Authors: Maziul, Maren
Title: Socio-organisational interface design between airport residents and airport management
Language (ISO): en
Abstract: The thesis at hand originates from German and Australian research projects supported by the German Academic Exchange Service (DAAD) and the Erich-Becker-Foundation. It deals with the design of the socio-organisational interface between airport residents and airport managements. The “point of contact” that defines this interface is the issue of noise. Noise and its abatement are assessed differently in the view of the residents and the airport management. The thesis points out why it is important and beneficial for both to improve the interface, especially the issue of noise by diminishing residents’ noise annoyance. At the same time as annoyance is meant to be decreased, the residents’ contentment with noise management is meant to be increased. As noise annoyance is not only generated by acoustical factors such as noise level, an approach is chosen that also takes non-acoustic factors into account. Two of the most important non-acoustic factors are the accessibility and transparency of information and the possibility of participation. The intervention tool, the NoiseCall, facilitates and promotes these aspects. In a quasi-experimental field study at the airports Augsburg and Kassel-Calden, the NoiseCall has been installed as a complaint and information service to facilitate a moderated information flow between airport management and residents. The perceived control and the coping strategies of residents were meant to be enhanced, and consequently, annoyance to be reduced and contentment with the management increased. As a main result, the annoyance of Kassel residents, who used the NoiseCall, declined significantly. The contentment of this group increased, however below statistical significance. In Augsburg, no significant changes after the installation of the NoiseCall were detected. Annoyance correlated to a high degree with the fear of a loss in the value of the homes. Likewise, the contentment with the airport management is closely related to annoyance. In a second step, data from Dortmund and Sydney Airport were analysed to investigate possible personality differences that might explain why some annoyed residents call a noise line, whereas others do not. However, the results on anger expression of users and non-users are not totally consistent. Still, German users can be characterised by less suppression of anger. The NoiseCall as a tool to design the socio-organisational interface of residents and airport management is effective, if it is put into practice at an early point in time. According to the data at hand, it is effective at small-sized airports. The described correlations of annoyance with the different non-acoustic aspects once again stress the importance of their consideration. The results of the regression analyis support their influence on annoyance as well. Moreover, trust building measures to design and improve the interface of e.g. the system “airport” and “residents” have to match and meet the specific demands of the relationship between these. Concluding from the study results the NoiseCall seems to be just one possibility (e.g. for small airports with a good relation to its residents) of a design measure. Apparently, partly due to the different personalities of residents, a manifold approach should be followed: an internet platform, for example, to lodge a complaint might be more attractive for residents who prefer more anonymity, while public meetings might attracts those who prefer face-to-face communication.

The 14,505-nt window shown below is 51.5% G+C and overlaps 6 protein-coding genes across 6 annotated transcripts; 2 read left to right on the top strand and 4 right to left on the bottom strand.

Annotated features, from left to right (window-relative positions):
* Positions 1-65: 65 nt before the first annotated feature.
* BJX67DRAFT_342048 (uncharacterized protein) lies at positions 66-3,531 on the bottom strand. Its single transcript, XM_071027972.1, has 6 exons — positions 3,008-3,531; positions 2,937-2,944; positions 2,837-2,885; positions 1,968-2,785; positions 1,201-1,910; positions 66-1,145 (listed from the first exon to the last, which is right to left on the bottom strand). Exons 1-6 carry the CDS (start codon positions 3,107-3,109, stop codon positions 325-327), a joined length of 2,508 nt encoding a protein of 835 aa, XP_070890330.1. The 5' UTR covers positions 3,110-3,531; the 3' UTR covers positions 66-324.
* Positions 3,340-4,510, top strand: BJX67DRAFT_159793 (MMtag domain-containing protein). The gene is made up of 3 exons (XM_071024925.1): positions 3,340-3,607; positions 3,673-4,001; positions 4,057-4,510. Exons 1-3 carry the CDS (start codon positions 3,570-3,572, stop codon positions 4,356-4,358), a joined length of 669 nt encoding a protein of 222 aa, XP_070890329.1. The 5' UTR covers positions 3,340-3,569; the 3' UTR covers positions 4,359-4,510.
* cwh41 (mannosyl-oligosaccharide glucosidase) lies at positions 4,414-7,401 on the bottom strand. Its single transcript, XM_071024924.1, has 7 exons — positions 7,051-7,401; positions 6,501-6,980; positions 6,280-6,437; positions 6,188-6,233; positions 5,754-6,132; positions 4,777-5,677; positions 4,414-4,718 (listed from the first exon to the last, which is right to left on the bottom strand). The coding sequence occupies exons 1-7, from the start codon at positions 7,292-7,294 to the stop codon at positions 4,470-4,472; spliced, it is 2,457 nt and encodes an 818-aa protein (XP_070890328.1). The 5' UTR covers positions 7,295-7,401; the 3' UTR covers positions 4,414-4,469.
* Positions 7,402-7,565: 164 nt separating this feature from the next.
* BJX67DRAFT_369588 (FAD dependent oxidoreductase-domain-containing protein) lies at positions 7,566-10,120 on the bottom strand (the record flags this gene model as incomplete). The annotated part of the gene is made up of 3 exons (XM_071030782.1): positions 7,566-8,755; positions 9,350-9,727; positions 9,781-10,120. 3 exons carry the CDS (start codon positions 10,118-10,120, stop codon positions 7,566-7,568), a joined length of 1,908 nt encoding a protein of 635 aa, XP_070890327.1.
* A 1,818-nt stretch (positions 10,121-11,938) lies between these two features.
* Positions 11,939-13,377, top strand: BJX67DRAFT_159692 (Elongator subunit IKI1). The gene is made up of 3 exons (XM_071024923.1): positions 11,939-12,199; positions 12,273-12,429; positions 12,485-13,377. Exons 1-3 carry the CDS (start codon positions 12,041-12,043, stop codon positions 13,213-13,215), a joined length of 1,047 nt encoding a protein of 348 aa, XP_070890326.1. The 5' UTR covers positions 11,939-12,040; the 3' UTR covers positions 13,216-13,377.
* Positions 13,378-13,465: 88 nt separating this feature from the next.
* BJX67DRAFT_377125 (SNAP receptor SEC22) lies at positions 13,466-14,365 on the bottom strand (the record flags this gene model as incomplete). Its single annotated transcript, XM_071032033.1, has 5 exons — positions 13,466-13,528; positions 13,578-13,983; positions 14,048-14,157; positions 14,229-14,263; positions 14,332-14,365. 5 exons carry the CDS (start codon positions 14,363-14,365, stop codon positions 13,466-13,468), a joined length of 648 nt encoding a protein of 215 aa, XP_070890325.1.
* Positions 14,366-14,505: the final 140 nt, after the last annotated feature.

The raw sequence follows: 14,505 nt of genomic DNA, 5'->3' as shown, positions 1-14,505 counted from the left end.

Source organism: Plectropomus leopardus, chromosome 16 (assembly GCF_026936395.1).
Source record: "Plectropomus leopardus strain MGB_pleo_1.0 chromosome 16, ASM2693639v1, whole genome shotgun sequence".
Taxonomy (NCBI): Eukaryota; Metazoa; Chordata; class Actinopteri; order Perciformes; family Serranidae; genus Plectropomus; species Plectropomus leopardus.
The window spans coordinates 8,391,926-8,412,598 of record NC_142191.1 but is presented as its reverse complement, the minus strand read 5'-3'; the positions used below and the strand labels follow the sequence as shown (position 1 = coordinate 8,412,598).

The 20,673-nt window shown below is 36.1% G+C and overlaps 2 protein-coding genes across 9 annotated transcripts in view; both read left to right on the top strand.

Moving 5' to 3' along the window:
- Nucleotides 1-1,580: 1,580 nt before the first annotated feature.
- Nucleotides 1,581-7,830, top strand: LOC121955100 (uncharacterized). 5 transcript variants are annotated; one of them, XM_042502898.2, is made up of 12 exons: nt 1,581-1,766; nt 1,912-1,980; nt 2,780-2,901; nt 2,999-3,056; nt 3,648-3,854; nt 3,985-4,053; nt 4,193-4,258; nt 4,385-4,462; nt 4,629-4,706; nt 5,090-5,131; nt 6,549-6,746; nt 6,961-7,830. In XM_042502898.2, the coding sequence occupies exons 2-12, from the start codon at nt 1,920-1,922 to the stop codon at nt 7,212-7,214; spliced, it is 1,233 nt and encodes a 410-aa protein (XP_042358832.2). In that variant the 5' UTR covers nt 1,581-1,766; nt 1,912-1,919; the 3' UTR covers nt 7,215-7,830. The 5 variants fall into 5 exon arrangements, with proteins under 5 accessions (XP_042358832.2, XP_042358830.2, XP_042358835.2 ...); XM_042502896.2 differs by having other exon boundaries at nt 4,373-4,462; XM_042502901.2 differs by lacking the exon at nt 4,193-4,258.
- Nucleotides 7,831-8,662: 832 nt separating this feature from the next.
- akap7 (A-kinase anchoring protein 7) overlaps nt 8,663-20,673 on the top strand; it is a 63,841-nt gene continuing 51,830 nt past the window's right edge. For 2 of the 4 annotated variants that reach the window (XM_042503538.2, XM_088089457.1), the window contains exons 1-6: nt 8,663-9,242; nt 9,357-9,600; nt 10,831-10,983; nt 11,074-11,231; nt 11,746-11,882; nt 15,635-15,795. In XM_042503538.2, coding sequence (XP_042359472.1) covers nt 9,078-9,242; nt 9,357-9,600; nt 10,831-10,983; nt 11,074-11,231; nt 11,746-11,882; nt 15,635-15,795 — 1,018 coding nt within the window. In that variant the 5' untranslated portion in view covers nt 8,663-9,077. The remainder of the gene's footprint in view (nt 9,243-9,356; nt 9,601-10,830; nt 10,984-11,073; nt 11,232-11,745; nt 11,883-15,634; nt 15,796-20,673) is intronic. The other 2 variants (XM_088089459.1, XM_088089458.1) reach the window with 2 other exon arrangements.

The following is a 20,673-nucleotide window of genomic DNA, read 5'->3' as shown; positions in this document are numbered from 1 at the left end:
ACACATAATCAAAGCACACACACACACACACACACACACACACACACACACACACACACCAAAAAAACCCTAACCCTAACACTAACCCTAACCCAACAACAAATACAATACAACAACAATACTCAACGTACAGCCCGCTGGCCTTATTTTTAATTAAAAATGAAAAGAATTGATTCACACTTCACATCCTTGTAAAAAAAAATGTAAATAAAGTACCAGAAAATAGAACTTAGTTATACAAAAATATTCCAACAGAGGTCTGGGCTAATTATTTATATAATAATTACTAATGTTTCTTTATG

Subject Headings: aircraft noise
coping behaviour
noise line
personality
work and organizational psychology
URI: http://hdl.handle.net/2003/22106
http://dx.doi.org/10.17877/DE290R-5087
Issue Date: 2006-01-17T08:27:29Z
Appears in Collections:Institut für Psychologie

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